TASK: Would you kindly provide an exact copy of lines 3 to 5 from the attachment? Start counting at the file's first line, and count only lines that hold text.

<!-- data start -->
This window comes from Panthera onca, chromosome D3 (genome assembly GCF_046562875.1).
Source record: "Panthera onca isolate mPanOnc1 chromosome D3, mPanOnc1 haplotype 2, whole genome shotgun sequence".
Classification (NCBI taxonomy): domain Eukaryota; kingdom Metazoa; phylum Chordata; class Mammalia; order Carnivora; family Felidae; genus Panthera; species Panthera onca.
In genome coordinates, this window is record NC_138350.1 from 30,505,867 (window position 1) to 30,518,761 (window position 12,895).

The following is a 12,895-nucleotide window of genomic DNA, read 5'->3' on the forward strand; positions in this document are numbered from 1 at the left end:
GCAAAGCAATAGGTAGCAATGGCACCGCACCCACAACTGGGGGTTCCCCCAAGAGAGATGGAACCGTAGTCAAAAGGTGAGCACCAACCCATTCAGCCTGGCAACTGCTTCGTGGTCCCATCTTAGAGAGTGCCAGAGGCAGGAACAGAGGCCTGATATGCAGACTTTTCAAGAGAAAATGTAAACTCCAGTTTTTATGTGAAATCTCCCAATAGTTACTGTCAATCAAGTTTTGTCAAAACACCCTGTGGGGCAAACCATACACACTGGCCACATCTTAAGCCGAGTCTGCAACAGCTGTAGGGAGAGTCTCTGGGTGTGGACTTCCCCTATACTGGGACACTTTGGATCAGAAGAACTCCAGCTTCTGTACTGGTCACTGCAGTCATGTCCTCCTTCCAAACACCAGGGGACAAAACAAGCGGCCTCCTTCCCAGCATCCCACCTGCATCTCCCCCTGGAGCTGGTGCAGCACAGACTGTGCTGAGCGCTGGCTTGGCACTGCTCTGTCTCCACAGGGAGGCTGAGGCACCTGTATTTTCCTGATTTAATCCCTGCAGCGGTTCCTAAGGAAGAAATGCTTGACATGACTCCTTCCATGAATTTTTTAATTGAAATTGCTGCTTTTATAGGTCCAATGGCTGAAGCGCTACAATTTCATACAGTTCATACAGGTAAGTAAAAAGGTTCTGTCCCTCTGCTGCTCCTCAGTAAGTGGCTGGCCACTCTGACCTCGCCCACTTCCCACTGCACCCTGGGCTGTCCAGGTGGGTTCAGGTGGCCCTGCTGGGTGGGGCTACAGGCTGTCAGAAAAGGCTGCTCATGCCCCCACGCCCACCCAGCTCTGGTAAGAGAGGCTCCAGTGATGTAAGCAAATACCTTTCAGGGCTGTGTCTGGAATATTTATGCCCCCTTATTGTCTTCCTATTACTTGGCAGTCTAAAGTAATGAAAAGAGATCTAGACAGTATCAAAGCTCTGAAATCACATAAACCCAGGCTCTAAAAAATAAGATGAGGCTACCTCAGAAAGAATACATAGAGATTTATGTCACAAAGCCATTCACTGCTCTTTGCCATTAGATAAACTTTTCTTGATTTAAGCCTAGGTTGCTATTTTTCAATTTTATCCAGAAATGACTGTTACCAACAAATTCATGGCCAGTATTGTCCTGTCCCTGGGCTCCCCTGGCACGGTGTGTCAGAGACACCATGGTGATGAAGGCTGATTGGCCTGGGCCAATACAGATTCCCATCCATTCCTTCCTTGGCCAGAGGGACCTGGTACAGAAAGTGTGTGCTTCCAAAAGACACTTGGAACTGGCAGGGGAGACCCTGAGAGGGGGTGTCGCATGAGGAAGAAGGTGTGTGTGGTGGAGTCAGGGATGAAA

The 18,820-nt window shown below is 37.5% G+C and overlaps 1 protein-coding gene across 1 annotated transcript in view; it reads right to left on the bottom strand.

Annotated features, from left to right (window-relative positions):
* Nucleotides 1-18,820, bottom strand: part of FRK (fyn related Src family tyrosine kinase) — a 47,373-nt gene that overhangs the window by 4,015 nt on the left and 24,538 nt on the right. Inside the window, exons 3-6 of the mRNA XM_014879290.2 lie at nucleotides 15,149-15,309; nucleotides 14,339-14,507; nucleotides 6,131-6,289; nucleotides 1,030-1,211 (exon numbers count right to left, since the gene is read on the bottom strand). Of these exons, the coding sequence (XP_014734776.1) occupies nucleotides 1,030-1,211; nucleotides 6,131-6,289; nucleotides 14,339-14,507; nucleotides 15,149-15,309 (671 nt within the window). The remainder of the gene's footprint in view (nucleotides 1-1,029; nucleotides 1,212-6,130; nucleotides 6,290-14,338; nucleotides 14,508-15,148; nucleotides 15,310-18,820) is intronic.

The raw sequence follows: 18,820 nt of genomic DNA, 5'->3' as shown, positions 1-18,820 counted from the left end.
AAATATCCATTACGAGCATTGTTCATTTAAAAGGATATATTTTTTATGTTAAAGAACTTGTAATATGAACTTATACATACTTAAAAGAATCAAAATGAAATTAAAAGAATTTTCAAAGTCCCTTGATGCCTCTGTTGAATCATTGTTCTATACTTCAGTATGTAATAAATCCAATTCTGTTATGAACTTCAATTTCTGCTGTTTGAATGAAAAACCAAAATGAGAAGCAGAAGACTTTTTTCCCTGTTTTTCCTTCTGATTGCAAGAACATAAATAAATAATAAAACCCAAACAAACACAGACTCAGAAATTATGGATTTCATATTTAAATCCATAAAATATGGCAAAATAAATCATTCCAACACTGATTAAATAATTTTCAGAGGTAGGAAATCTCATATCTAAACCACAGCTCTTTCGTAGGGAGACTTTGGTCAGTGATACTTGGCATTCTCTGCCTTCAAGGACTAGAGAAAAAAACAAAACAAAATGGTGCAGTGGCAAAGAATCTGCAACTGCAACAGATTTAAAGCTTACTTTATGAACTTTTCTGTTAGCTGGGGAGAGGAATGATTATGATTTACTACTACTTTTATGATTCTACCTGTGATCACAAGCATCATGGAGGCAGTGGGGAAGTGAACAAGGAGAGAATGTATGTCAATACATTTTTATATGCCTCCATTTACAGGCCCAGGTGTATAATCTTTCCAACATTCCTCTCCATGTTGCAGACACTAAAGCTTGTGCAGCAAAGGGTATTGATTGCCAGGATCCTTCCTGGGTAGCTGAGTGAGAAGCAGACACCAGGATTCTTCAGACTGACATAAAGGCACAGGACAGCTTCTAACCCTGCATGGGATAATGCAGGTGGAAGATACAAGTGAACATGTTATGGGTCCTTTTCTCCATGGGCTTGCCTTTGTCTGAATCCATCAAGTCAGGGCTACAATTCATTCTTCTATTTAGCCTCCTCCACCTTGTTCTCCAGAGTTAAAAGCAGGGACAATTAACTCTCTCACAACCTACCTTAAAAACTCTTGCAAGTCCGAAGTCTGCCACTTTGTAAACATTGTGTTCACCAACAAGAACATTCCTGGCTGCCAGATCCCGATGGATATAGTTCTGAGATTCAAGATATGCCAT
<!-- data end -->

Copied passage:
Classification (NCBI taxonomy): domain Eukaryota; kingdom Metazoa; phylum Chordata; class Mammalia; order Carnivora; family Felidae; genus Panthera; species Panthera onca.
In genome coordinates, this window is record NC_138350.1 from 30,505,867 (window position 1) to 30,518,761 (window position 12,895).

The following is a 12,895-nucleotide window of genomic DNA, read 5'->3' on the forward strand; positions in this document are numbered from 1 at the left end: